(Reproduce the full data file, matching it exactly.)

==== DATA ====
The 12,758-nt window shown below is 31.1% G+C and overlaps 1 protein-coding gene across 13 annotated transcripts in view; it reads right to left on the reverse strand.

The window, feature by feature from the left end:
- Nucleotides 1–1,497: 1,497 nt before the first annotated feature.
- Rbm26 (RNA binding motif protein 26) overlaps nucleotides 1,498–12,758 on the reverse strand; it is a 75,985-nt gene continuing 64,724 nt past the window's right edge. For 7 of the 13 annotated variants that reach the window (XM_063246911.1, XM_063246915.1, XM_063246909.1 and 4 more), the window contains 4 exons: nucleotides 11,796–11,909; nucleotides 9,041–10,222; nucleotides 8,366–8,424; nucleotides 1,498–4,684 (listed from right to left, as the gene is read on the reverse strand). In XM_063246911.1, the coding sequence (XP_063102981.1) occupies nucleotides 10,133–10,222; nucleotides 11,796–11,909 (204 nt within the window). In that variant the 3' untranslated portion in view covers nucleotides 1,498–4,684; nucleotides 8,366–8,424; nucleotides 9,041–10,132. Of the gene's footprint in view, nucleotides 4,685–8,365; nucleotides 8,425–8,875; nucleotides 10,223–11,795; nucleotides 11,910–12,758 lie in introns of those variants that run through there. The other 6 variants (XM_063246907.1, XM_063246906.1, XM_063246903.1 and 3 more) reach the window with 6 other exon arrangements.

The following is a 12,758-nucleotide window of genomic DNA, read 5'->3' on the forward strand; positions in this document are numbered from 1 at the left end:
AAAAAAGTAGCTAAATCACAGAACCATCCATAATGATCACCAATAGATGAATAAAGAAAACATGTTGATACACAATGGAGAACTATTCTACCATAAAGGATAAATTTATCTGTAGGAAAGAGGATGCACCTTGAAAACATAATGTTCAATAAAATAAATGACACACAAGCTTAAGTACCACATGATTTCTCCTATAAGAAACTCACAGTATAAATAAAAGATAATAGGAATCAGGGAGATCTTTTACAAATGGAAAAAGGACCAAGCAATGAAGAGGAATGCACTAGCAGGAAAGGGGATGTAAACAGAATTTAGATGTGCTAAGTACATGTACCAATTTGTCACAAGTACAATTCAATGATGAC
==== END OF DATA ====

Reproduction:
The 12,758-nt window shown below is 31.1% G+C and overlaps 1 protein-coding gene across 13 annotated transcripts in view; it reads right to left on the reverse strand.

The window, feature by feature from the left end:
- Nucleotides 1–1,497: 1,497 nt before the first annotated feature.
- Rbm26 (RNA binding motif protein 26) overlaps nucleotides 1,498–12,758 on the reverse strand; it is a 75,985-nt gene continuing 64,724 nt past the window's right edge. For 7 of the 13 annotated variants that reach the window (XM_063246911.1, XM_063246915.1, XM_063246909.1 and 4 more), the window contains 4 exons: nucleotides 11,796–11,909; nucleotides 9,041–10,222; nucleotides 8,366–8,424; nucleotides 1,498–4,684 (listed from right to left, as the gene is read on the reverse strand). In XM_063246911.1, the coding sequence (XP_063102981.1) occupies nucleotides 10,133–10,222; nucleotides 11,796–11,909 (204 nt within the window). In that variant the 3' untranslated portion in view covers nucleotides 1,498–4,684; nucleotides 8,366–8,424; nucleotides 9,041–10,132. Of the gene's footprint in view, nucleotides 4,685–8,365; nucleotides 8,425–8,875; nucleotides 10,223–11,795; nucleotides 11,910–12,758 lie in introns of those variants that run through there. The other 6 variants (XM_063246907.1, XM_063246906.1, XM_063246903.1 and 3 more) reach the window with 6 other exon arrangements.

The following is a 12,758-nucleotide window of genomic DNA, read 5'->3' on the forward strand; positions in this document are numbered from 1 at the left end:
AAAAAAGTAGCTAAATCACAGAACCATCCATAATGATCACCAATAGATGAATAAAGAAAACATGTTGATACACAATGGAGAACTATTCTACCATAAAGGATAAATTTATCTGTAGGAAAGAGGATGCACCTTGAAAACATAATGTTCAATAAAATAAATGACACACAAGCTTAAGTACCACATGATTTCTCCTATAAGAAACTCACAGTATAAATAAAAGATAATAGGAATCAGGGAGATCTTTTACAAATGGAAAAAGGACCAAGCAATGAAGAGGAATGCACTAGCAGGAAAGGGGATGTAAACAGAATTTAGATGTGCTAAGTACATGTACCAATTTGTCACAAGTACAATTCAATGATGAC